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Cloud recasts global data center switch market
Cloud providers and enterprise cloud makers have dramatically changed the global switch market, dampening traditional networking gear's importance in the modern data center.
Organizations building cloud computing platforms or offering them as a service have become the growth engines of the global data center switch market.
The shift to the cloud in public and private data centers has dampened spending on traditional networking gear. According to IDC, in the first half of 2020, revenue from white box switches favored in large-scale cloud environments grew more than 34%. That carried the segment from fourth place in 2019 to third in the overall switch market, which fell 7.4% to $5.6 billion.
Cloud makers and providers bought gear during the COVID-19 pandemic, while other enterprises tightened spending. As a result, providers Arista Networks, Cisco and Juniper Networks suffered year-to-year revenue declines of 20%, 17%, and 7%, respectively, in the first six months of the year.
Beneath the pandemic's impact are fundamental changes underway in the data center market. Enterprise tech buyers have shifted spending to the network infrastructure that supports cloud computing in modernized data centers.
"Cloud has redrawn the rules of engagement for data center Ethernet switching," IDC analyst Brad Casemore said.
The largest cloud providers, including AWS, Google and Microsoft, account for a growing share of the overall switch market. Those organizations buy bare-metal white box switches stripped of operating systems and automation software that established networking vendors sell for a premium.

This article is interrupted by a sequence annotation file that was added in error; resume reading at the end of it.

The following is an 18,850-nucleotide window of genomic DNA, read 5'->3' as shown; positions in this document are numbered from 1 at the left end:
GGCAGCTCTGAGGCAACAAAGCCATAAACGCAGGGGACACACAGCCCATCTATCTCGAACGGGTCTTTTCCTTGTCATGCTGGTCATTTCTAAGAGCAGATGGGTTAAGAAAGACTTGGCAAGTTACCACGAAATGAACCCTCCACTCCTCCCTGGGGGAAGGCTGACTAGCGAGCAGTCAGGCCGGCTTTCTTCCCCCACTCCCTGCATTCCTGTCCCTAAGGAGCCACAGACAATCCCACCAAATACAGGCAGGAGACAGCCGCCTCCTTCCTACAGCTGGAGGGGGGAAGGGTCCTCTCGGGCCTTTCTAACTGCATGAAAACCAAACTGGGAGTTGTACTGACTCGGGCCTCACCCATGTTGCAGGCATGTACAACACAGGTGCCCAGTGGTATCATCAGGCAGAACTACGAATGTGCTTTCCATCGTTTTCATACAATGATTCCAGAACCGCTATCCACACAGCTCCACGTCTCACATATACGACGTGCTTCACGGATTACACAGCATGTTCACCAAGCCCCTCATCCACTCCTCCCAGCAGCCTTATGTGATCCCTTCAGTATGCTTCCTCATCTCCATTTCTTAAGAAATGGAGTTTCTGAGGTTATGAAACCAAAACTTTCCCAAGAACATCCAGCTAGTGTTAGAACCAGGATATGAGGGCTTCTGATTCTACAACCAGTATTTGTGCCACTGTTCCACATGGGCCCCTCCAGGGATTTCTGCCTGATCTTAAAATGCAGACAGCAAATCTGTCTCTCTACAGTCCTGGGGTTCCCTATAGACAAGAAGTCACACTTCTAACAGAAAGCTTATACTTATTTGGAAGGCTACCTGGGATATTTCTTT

"That's a challenge for name-brand vendors accustomed to bigger margins," Casemore said.
Those companies will have to chase smaller cloud providers and enterprises building cloud-computing environments to increase data center switch sales. Winning deals will depend on how vendors reconfigure their products into cloud-focused infrastructure.
Cloud impact on network management
Tech buyers want their network software, including analytics, automation and tooling, on boxes separate from switches. Customers demand management software independent from the hardware to prevent being locked into the latter, while also gaining more agility, flexibility and programmability, IDC said.
Enterprise tech shoppers also want software that standardizes network and security policies for applications running in private data centers and cloud environments. In June, an IDC survey found that enterprises plan to run about half of their applications in their data centers and the rest in the cloud in two years.
Venture capitalist-funded startups will compete with established vendors for companies that need networking software for those hybrid environments, IDC said. Incumbents have the advantage of having a presence in traditional data centers. But that inside track does not guarantee success.
For example, Cisco remains the market share leader in data center switching. However, its slice of the pie has shrunk steadily since 2017. According to IDC, Cisco's share has fallen from more than 53% to 41.4% in the first half of 2020.